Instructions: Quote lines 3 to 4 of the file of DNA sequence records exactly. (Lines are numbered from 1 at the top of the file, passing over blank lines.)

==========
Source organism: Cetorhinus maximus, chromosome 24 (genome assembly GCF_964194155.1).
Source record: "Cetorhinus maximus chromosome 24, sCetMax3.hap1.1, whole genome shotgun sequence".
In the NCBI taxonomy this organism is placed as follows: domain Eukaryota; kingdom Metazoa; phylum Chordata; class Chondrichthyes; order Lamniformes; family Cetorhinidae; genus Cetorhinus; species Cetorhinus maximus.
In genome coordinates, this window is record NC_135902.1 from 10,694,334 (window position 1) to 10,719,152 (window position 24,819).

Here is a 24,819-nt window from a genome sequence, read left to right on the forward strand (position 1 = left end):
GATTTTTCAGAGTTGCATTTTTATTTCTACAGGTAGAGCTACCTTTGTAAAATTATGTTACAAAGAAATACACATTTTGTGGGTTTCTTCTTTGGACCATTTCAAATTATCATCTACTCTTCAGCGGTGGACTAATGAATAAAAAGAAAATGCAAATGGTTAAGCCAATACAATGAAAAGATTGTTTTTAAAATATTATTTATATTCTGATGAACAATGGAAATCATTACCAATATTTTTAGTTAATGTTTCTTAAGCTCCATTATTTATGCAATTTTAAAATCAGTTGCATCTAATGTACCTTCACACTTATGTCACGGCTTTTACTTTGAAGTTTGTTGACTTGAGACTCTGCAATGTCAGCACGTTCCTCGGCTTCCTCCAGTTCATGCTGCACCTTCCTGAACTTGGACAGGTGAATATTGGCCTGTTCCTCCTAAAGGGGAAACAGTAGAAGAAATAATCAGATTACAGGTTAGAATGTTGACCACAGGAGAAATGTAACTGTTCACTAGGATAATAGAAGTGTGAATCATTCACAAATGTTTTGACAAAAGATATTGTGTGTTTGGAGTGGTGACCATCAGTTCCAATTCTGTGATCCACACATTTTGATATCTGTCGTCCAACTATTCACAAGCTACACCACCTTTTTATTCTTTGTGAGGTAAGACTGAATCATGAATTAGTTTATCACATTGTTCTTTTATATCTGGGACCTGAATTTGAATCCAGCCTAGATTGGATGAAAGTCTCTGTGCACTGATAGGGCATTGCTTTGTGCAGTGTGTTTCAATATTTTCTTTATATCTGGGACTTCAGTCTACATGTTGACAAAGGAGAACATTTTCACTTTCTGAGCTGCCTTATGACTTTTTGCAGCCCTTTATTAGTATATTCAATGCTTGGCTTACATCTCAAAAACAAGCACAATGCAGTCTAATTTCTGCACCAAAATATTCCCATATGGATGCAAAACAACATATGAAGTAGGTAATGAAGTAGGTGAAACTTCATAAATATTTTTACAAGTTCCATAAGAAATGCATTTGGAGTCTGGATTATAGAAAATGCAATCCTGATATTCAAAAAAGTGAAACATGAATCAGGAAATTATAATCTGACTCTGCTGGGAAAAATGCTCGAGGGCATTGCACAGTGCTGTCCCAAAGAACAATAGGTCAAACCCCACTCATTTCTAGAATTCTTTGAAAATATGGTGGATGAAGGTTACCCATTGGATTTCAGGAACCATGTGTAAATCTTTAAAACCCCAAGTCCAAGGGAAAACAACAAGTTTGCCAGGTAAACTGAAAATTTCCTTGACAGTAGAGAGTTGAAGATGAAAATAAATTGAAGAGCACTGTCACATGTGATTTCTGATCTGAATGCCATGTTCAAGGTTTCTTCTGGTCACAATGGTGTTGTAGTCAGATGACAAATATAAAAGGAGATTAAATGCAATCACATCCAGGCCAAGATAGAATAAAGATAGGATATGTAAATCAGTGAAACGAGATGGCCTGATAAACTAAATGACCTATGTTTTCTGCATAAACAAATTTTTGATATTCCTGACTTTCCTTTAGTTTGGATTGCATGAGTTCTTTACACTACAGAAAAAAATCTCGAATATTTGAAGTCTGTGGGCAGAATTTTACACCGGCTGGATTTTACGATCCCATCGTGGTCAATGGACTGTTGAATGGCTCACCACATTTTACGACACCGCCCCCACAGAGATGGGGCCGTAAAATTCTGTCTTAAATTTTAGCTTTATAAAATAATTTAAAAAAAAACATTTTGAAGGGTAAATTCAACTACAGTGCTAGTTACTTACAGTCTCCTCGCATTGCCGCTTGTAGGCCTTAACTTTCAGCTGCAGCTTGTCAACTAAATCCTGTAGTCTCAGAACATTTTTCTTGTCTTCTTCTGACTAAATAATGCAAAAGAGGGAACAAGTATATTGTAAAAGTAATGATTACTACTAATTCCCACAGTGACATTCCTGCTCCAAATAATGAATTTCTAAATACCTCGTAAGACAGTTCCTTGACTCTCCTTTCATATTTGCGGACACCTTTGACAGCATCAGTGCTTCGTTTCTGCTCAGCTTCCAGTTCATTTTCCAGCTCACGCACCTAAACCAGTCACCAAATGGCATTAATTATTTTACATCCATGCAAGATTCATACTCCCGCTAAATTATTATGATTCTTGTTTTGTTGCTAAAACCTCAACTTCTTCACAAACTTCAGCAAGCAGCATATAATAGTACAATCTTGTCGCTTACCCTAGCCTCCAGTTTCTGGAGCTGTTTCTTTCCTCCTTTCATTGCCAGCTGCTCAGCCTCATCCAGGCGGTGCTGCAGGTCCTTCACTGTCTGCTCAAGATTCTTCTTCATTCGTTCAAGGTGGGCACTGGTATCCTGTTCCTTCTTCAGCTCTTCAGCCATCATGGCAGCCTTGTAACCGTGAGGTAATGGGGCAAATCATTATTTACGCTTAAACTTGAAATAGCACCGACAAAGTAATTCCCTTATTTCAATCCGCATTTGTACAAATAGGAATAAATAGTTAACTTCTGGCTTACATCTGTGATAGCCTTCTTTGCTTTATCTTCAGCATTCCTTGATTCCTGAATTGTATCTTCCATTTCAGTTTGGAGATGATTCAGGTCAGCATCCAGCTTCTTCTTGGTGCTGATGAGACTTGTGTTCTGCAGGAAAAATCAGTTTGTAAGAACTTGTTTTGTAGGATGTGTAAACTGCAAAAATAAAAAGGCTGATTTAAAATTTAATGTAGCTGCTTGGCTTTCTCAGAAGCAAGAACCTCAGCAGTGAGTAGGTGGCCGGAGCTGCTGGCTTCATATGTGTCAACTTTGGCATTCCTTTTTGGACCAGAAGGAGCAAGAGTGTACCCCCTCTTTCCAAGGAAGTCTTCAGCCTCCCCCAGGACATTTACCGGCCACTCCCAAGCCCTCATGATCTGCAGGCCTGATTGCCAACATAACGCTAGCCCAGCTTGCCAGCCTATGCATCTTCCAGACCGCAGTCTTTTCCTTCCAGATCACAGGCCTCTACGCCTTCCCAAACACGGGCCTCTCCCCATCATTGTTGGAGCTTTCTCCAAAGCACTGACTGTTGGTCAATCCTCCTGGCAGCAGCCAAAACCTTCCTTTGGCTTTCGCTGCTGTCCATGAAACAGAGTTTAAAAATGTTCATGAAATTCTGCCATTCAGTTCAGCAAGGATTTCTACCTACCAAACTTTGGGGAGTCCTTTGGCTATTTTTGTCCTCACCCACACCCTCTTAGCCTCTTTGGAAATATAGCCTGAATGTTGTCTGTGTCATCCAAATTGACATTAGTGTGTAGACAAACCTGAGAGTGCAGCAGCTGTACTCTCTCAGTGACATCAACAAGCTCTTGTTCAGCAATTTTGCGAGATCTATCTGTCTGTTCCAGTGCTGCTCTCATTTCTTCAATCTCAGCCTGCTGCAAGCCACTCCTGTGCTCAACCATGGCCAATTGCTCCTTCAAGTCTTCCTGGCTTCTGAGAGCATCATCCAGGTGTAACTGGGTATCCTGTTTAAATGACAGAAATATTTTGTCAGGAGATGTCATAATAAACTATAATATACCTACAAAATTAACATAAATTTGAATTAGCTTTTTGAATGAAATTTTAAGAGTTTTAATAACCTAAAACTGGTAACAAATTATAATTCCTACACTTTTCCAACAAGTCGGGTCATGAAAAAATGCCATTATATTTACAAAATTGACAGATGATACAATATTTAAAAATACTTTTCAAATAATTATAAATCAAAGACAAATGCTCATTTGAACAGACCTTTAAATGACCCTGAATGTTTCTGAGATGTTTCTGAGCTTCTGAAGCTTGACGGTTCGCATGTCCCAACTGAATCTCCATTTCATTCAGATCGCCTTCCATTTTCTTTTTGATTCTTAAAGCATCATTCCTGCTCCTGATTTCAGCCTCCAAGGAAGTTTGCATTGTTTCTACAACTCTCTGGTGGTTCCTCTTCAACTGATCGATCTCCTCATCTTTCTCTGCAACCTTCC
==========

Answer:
In the NCBI taxonomy this organism is placed as follows: domain Eukaryota; kingdom Metazoa; phylum Chordata; class Chondrichthyes; order Lamniformes; family Cetorhinidae; genus Cetorhinus; species Cetorhinus maximus.
In genome coordinates, this window is record NC_135902.1 from 10,694,334 (window position 1) to 10,719,152 (window position 24,819).